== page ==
Despite a microscope being placed on the lack of capital received by women entrepreneurs, there has been no upward movement since Babson College released the Diana Report, unveiling that women founders received less than 3% of venture capital.
But, as the challenges continue, women founders are blazing new paths toward startup success.
Changing the Narrative
At one of the largest tech-meets-innovation conferences in the world, eMerge Americas, thousands of individuals assembled to talk startup culture, celebrate entrepreneurs, and bring new ideas to life. Babson College’s Center for Women’s Entrepreneurial Leadership gathered powerhouse investors, entrepreneurs, and thought leaders for a full day of programming on the Women, Innovation, and Technology (WIT) Stage, where one of storylines woven throughout the day was women building big businesses despite lacking access to venture capital funding.
“There’s a story that isn’t being told in the startup world,” said Michelle Abbs, director of Babson’s Women Innovating Now (WIN) Lab® – Miami. “It’s the story of women entrepreneurs growing and scaling businesses despite the fact that they are being left out of the venture capital models.”
And, those businesses are certainly scaling.
While VC might not be fueling their growth, women are still building multi-million dollar companies in ways that simply make good businesses sense. “Ninety-three percent of the fastest growing companies on the Inc. 5000 list did not take venture capital funding,” said Melissa Withers, eMerge panelist and co-founder of revenue-based investment firm RevUp Capital. Additionally, only 4% of the 50 Fastest Growing Women-led Companies in the U.S. in 2018 took funds from private investors and angels while 70% of them utilized their own funds.
A New Reality
Women face immense challenges in acquiring funding, but VC capital is difficult for anyone to obtain. During her talk, Withers noted that a high school football player has a better shot at being selected by the National Football League than a founder has of acquiring venture capital for their company. This is a reality often forgotten by the startup world and early-stage founders who are looking for the big check as a marker of startup success. Though, attention is slowly starting to be given to a new wave of entrepreneurs who are actively avoiding the VC route, in part because it may not always be good for business.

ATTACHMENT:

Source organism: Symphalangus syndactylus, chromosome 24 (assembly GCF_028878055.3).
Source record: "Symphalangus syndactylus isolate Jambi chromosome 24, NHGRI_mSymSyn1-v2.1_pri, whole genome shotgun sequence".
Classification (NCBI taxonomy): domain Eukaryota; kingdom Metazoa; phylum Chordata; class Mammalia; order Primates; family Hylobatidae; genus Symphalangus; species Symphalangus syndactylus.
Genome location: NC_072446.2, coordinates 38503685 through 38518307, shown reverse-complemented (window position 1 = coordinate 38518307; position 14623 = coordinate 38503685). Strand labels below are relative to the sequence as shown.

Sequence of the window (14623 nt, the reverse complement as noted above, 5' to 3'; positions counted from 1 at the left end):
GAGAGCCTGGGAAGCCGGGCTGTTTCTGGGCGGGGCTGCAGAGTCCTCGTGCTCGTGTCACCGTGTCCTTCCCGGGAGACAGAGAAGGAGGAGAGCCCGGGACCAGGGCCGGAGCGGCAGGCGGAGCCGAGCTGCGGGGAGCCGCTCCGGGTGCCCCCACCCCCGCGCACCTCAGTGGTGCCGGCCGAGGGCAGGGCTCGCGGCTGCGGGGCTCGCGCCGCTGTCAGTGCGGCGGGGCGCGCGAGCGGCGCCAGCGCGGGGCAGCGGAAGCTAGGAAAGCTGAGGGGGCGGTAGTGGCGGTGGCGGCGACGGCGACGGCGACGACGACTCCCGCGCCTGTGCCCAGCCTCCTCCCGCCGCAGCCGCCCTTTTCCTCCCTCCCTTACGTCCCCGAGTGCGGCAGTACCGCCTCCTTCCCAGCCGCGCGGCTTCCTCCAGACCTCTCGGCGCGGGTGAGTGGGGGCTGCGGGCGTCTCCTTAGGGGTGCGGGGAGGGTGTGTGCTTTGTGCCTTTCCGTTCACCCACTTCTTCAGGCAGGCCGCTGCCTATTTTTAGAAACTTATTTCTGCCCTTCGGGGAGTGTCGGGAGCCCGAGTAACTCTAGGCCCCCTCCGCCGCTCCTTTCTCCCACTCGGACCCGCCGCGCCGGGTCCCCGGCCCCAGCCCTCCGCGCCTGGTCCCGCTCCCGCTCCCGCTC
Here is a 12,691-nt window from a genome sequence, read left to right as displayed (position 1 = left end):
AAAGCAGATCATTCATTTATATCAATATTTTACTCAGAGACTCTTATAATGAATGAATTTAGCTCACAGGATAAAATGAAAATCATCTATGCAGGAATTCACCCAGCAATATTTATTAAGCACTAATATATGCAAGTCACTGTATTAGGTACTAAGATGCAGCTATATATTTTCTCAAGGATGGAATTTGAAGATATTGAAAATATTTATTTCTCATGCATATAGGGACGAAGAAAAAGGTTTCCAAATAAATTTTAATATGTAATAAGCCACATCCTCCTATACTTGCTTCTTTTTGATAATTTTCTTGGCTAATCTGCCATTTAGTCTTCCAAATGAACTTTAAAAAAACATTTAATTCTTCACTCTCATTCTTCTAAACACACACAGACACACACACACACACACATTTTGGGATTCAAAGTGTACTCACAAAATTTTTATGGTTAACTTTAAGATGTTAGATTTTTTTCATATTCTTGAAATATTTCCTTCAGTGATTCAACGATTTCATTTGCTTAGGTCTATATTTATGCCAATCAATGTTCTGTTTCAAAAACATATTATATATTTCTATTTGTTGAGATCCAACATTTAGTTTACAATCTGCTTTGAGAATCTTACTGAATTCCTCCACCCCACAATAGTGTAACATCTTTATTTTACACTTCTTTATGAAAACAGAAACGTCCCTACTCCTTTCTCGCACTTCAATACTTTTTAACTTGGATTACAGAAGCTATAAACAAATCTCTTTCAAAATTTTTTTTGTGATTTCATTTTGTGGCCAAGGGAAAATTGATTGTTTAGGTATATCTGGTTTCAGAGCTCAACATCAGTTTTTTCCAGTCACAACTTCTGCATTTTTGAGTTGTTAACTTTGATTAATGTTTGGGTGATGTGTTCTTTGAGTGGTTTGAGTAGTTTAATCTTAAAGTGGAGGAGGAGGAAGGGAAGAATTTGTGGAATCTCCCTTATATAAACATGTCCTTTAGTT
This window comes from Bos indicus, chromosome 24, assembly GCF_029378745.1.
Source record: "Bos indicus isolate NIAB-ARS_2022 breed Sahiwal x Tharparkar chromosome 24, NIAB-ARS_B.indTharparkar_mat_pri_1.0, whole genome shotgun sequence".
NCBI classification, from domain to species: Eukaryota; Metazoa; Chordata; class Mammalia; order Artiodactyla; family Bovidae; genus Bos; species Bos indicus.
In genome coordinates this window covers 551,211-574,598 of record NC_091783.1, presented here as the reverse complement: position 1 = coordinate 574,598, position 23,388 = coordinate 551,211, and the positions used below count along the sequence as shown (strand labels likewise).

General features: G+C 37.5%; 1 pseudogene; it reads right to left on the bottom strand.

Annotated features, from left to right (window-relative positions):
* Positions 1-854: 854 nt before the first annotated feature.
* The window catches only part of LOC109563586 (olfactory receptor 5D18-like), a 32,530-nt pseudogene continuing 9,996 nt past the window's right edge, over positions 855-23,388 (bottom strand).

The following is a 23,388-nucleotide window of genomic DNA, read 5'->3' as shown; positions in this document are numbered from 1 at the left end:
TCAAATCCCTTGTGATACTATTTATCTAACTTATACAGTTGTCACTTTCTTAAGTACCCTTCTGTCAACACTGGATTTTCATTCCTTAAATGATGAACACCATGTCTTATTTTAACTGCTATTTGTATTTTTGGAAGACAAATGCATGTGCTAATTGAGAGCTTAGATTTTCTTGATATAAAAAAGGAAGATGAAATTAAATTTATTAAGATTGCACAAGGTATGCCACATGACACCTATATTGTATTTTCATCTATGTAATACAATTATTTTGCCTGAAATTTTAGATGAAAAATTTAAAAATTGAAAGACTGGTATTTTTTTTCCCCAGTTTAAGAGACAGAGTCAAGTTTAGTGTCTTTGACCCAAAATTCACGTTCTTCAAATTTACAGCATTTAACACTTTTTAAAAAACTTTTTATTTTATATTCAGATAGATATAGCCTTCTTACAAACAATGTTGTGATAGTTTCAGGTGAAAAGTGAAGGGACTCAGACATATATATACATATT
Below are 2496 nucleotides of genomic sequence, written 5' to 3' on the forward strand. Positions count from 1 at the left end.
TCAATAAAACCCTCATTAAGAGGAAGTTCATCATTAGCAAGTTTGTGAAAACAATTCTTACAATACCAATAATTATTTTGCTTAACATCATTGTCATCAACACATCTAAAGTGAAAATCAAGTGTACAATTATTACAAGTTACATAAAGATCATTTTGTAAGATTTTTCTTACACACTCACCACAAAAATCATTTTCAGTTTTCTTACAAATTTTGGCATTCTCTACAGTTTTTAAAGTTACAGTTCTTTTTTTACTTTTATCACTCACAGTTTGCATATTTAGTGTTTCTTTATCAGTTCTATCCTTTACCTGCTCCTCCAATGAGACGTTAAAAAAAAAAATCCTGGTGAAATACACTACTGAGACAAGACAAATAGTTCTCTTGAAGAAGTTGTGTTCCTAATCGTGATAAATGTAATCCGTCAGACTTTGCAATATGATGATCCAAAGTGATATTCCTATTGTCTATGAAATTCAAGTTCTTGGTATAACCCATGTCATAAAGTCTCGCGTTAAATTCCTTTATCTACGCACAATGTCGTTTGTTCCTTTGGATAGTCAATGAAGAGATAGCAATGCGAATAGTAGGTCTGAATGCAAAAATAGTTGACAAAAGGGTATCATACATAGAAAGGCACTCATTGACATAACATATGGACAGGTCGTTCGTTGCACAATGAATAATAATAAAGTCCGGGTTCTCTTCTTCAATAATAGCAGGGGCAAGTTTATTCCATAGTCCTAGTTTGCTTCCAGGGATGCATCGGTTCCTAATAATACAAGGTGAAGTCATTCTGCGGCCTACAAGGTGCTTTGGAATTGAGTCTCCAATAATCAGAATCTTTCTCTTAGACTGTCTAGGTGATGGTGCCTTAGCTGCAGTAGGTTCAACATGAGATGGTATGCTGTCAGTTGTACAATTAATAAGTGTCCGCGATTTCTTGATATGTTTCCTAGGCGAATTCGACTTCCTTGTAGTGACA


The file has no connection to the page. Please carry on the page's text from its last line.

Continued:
Efforts will continue in leveling the playing field for women entrepreneurs, through initiatives like the Women Innovating Now (WIN) Lab, an accelerator designed specifically for female founders, and the Diana International Impact Day, a global convening of stakeholders determined to move the funding needle forward. And, while those efforts continue, women CEOs will remain strategic, creative, and diligent in building business despite being left out of the venture capital equation. As Withers concluded, “We’ve been very busy building a new world, moving capital in new ways and building companies despite the investors who ignored us.”
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